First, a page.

Conquer the outdoor swimming marathon
Are you ready to swim a marathon? Progressing to 10km needn’t be a daunting task if you structure your training and ensure that your technique is as efficient as possible.
Reader Zoe Ward swam competitively as a child but at university gave up swimming to concentrate on running and triathlons. She got into outdoor swimming when she had to give up running after having children. “I swam in open water once a week at Cromhall Quarry dive centre for a few years (including over the winter), and in 2016 decided to do some open water events.”
This year Zoe entered the Henley Mile Suits vs Skins event. “I loved it! I was pleasantly surprised by my finishing position and this inspired me to enter the 3.3km Swim Serpentine event in September. As part of my training over the summer I took my family on swimming adventures to rivers and hidden beaches, which has been the highlight of our year.”
With a 3.3km race under her belt, Zoe is now ready to up her distance to 10km. Zoe won our competition for a place at open water swimming festival BEST Fest in Mallorca and she has also entered the 10km Jubilee River Swim in the Thames, so has two opportunities to take on the marathon distance.
Here are our seven steps to conquering the outdoor swimming marathon.
Step 1: Review your swimming technique
As someone with a reasonable swimming background, our assumption is that you will be planning to swim front crawl. Your previous longest open water swim is 3.3km, so 10km represents a significant jump. This means you will want to ensure you swim as efficiently as possible. You also want to avoid any injuries that may be caused by poor technique. Therefore, if you haven’t done so already, and definitely before you ramp up your training, review your swimming technique. Firstly, check out some of our previous articles on front crawl technique (see links below) so that you know what you are aiming for. Then, if possible, ask an experienced coach to take a look at how you swim and ideally do a video analysis.
You won’t be able to fix all weaknesses in your swimming technique in one go (or even ever) but make a start on the journey of continuous improvement.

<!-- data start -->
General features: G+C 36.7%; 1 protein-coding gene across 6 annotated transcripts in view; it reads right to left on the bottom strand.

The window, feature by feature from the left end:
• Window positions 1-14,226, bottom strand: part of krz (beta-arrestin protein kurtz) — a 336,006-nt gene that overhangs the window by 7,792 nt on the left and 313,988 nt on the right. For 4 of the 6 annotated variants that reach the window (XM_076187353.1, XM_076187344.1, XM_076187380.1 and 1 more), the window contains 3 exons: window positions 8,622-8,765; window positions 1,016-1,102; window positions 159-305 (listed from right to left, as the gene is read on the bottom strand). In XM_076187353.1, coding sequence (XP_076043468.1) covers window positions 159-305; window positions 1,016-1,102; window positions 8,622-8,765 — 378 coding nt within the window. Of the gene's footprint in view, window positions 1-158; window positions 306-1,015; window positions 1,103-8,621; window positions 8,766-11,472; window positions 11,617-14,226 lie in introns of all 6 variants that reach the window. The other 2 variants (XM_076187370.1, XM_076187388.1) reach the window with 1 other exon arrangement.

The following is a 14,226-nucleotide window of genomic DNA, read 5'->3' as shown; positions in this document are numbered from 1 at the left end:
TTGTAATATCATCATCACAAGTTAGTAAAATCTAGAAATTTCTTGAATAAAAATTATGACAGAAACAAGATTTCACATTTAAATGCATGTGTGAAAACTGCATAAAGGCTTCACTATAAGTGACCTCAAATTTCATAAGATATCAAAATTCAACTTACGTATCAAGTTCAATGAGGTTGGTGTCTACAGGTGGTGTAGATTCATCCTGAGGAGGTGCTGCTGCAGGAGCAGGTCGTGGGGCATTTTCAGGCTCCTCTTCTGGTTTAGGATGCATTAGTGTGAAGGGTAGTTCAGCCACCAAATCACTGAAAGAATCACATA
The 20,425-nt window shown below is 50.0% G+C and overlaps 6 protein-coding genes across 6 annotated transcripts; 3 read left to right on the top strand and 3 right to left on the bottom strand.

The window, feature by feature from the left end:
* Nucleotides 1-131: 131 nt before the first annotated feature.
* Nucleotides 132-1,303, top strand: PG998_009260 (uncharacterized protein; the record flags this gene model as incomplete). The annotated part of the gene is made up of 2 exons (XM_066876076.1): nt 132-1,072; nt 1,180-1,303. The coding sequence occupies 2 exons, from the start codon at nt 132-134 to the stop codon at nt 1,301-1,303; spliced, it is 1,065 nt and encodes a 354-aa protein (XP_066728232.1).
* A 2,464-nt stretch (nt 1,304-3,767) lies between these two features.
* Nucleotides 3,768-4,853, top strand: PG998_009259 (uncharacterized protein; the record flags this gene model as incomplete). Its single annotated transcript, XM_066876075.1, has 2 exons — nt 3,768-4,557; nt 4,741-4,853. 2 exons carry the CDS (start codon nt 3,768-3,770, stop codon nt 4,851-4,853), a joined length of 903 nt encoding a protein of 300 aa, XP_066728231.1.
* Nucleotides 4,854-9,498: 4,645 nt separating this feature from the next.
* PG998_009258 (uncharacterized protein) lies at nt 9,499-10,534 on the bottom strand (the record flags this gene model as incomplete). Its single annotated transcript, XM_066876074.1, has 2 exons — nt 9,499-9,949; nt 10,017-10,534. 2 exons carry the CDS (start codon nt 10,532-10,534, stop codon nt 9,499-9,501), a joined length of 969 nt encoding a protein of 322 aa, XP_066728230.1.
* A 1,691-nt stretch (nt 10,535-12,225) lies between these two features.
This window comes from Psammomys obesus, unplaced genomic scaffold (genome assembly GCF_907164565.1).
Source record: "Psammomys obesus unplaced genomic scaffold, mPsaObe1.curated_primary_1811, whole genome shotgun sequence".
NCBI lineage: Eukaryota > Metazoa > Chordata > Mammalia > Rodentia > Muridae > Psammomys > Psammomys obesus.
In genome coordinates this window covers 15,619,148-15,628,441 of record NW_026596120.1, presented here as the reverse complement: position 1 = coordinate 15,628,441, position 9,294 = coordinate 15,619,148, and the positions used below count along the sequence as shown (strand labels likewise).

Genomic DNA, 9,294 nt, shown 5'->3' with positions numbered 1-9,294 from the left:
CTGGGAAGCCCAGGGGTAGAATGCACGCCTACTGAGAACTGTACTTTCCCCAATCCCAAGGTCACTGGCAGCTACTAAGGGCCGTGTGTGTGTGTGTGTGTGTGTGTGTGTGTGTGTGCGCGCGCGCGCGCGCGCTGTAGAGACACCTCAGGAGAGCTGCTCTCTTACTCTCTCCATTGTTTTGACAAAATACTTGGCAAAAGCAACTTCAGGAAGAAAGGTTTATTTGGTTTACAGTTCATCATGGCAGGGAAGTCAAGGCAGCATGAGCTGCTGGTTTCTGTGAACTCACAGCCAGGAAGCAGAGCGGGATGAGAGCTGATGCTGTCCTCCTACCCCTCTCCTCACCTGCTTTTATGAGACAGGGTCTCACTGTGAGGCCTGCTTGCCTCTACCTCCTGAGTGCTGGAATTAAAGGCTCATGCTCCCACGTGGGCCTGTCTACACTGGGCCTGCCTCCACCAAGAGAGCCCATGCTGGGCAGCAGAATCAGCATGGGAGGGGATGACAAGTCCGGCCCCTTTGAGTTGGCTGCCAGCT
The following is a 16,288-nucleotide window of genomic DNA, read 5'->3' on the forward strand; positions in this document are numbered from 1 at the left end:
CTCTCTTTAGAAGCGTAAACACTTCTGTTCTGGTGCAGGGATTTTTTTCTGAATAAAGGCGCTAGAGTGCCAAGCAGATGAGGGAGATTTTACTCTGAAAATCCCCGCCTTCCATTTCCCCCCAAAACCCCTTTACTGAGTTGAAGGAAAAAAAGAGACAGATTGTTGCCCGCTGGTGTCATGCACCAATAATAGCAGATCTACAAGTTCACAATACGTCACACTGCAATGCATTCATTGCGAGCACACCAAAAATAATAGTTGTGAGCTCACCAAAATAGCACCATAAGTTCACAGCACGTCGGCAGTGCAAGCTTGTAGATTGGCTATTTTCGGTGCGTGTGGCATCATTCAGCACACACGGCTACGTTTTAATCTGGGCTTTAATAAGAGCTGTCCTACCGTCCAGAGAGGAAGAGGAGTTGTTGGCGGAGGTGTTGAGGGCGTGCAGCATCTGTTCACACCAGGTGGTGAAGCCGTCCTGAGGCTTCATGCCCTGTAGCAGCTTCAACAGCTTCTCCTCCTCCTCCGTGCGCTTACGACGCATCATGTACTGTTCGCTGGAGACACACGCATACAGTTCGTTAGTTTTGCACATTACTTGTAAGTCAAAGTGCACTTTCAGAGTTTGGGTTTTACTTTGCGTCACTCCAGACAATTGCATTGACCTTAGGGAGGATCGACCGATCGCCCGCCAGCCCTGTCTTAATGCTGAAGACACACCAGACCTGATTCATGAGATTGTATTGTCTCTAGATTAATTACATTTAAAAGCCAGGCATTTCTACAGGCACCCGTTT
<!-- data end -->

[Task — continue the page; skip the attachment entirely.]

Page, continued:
Step 2: Minimise your risk of injury
Any increase in training puts you at risk of injury and that could be your biggest obstacle to success. There’s no point in training hard for two months and then having to rest and recover from an injury. Try to spend a few minutes each day on some basic shoulder strengthening and posture exercises. Also, consider adding a core strength routine to your training once or twice per week.
As you increase your swimming training, do so gradually. Always ensure you warm up before swimming hard, swim with good technique and occasionally switch to another stroke.
Step 3: Check your diet
Just because you’re exercising more doesn’t give you licence to eat what you like. At the same time, we know swimmers love cake and you won’t want to deny yourself all of life’s pleasures. Try to be conscious of what you eat and avoid too many sugary snacks and drinks. If you mostly eat healthily, then the occasional piece of cake will be fine.
Step 4: Start training
For a 10km swim, we’d recommend a minimum of three training sessions a week with two of one hour and one of 90 minutes to two hours. If this is significantly more than you do already, then use January and February to build up to this. You should be mindful of your technique whenever you swim but we suggest you dedicate one session each week where you make technique your primary focus. The long session each week is your opportunity to cover increasing distances. Aim to do repeats of perhaps 200m to 800m at a steady pace with short breaks. Maintain the same pace throughout the swim or increase pace towards the end. Your third session each week should focus on shorter distances (25m to 200m) where you can work at your critical swim speed (CSS – see link below). If you want to swim more than three times a week that’s great. We’d suggest keeping additional sessions focused on technique and swimming at an aerobic pace.